Juul asks court for temporary block on FDA’s ban of its e-cigarettes

Business

Juul brand vape cartridges are pictured for sale at a shop in Atlanta, Georgia.
Elijah Nouvelage | Reuters

Juul asked a federal appeals court on Friday to block the Food and Drug Administration’s ban on its e-cigarettes temporarily.

The request came less than a day after the health agency told the company that it had to pull its vaping products off the U.S. market, effective immediately. According to the FDA, Juul’s applications to keep selling its vaping device and menthol- and tobacco-flavored nicotine pods gave insufficient or conflicting data about the potential risks of using the company’s products.

Juul disagreed, saying in a statement that it provided sufficient research and evidence to address the issues raised by the agency. The company’s chief regulatory officer, Joe Murillo, said in a statement on Thursday that Juul is exploring its options, which include appealing the decision or engaging with the FDA.

In a filing with the U.S. Court of Appeals for the D.C. Circuit, Juul asked for an emergency administrative stay until it can file a motion for a stay pending review by noon on Monday. If granted, the company and retailers would be able to keep distributing and selling Juul products until the court reviews the agency’s decision.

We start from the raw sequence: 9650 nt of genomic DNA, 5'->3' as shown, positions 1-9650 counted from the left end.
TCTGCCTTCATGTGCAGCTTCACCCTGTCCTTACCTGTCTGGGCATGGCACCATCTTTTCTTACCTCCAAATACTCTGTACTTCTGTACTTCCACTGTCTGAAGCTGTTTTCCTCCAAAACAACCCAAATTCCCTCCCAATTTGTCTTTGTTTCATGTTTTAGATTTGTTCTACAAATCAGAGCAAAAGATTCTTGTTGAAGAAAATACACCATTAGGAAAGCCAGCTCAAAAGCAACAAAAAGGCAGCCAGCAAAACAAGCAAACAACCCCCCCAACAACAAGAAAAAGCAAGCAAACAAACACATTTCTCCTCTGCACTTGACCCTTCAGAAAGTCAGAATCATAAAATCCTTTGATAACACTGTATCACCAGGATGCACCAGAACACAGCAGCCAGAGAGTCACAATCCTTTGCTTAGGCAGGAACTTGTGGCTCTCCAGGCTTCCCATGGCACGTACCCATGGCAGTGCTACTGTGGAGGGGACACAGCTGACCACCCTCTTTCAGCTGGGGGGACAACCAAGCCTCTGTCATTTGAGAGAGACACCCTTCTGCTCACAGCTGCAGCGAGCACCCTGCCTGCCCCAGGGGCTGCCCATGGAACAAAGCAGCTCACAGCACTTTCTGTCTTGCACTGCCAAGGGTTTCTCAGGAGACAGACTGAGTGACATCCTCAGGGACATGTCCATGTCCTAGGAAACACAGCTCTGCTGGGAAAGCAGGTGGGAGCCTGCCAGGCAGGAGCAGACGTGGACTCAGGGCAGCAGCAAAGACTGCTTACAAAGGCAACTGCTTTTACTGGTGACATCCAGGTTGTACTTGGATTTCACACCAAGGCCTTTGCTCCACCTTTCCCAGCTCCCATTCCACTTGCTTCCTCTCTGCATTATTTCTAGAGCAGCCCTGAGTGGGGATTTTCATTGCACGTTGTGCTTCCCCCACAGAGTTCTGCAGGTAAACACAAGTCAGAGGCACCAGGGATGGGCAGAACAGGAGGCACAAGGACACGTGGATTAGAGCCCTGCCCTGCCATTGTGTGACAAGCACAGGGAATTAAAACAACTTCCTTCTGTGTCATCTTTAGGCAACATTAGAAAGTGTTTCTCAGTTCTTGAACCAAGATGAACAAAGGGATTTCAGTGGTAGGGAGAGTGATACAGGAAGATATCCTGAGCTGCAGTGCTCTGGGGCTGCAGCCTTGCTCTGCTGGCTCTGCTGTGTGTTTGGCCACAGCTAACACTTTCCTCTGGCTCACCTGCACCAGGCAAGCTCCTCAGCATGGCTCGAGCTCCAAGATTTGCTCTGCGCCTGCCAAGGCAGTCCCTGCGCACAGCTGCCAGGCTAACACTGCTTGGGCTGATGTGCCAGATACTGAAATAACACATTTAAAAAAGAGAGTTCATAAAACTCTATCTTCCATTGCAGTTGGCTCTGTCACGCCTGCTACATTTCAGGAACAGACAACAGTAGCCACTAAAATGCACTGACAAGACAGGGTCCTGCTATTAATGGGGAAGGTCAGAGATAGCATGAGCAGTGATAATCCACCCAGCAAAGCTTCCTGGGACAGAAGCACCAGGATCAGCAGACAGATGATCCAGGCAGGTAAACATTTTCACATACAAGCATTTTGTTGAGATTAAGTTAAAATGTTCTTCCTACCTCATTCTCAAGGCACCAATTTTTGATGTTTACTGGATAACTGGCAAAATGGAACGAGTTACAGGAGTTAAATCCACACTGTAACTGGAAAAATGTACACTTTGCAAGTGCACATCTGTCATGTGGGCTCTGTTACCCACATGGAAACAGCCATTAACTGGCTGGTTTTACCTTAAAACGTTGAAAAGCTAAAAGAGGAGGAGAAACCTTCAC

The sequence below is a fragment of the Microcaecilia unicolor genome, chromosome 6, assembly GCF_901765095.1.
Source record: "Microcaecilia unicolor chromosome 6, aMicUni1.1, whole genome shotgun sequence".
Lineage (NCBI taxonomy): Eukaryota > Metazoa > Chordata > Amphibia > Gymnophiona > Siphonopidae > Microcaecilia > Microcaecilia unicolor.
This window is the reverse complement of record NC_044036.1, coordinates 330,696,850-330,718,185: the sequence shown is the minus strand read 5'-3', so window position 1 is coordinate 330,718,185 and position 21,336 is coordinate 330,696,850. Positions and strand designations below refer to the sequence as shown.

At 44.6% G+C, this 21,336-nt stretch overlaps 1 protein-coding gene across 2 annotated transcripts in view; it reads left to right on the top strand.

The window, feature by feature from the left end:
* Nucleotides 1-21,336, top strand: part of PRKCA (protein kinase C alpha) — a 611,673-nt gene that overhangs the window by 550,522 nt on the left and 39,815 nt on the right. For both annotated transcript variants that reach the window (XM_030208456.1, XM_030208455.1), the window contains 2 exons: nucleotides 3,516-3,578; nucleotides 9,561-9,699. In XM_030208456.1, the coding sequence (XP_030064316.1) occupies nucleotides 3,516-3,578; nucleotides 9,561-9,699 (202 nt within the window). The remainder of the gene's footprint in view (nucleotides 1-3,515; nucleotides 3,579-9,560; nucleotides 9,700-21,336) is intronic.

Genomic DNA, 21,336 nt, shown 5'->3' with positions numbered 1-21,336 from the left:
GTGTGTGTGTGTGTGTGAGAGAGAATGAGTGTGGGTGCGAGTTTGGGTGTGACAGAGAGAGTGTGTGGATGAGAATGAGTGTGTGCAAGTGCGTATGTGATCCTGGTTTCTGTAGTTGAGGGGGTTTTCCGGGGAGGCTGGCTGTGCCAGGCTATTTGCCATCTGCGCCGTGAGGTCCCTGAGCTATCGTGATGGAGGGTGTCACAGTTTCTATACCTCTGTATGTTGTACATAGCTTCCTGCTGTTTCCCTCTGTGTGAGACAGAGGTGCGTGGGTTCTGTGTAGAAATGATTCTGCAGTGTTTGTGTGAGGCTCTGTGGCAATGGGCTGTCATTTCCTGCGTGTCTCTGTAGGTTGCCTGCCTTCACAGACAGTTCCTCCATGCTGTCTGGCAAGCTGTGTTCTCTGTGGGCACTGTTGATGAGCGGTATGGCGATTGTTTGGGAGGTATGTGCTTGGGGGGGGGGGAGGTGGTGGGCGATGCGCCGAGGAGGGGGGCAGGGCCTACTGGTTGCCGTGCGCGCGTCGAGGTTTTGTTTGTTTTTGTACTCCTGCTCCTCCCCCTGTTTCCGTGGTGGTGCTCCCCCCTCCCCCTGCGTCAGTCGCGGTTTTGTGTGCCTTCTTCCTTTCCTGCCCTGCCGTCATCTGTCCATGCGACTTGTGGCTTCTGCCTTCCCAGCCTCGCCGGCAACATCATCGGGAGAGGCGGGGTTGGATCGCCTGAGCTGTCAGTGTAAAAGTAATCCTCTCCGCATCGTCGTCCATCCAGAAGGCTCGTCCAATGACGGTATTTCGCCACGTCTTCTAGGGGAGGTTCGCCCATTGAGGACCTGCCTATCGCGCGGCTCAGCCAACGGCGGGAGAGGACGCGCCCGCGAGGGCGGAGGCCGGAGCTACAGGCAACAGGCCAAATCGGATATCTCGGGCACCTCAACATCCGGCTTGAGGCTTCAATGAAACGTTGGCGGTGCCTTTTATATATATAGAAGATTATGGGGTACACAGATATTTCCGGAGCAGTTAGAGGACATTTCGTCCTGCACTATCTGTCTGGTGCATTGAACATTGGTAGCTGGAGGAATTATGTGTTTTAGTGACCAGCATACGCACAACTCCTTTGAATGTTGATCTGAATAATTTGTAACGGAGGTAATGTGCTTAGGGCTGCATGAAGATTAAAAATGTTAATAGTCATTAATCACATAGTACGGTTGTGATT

“[Juul’s] only prospect for meaningful relief that permits it to continue selling its products is an immediate stay,” the company said in the filing.

Juul claimed that the FDA subjected it to unfair treatment compared with other e-cigarette makers. According to the filing, the agency’s press release announcing its ruling on Juul products was “more strident and threatening” than previous denials.

“FDA’s decision is arbitrary and capricious and lacks substantial evidence, and an immediate administrative stay is critical to protect JLI, its commercial partners, and its customers,” Juul said.

The company also called out the agency for imposing immediate enforcement, rather than instating a transition period, which is typical unless the product poses an immediate risk to consumers.

The FDA declined to comment.

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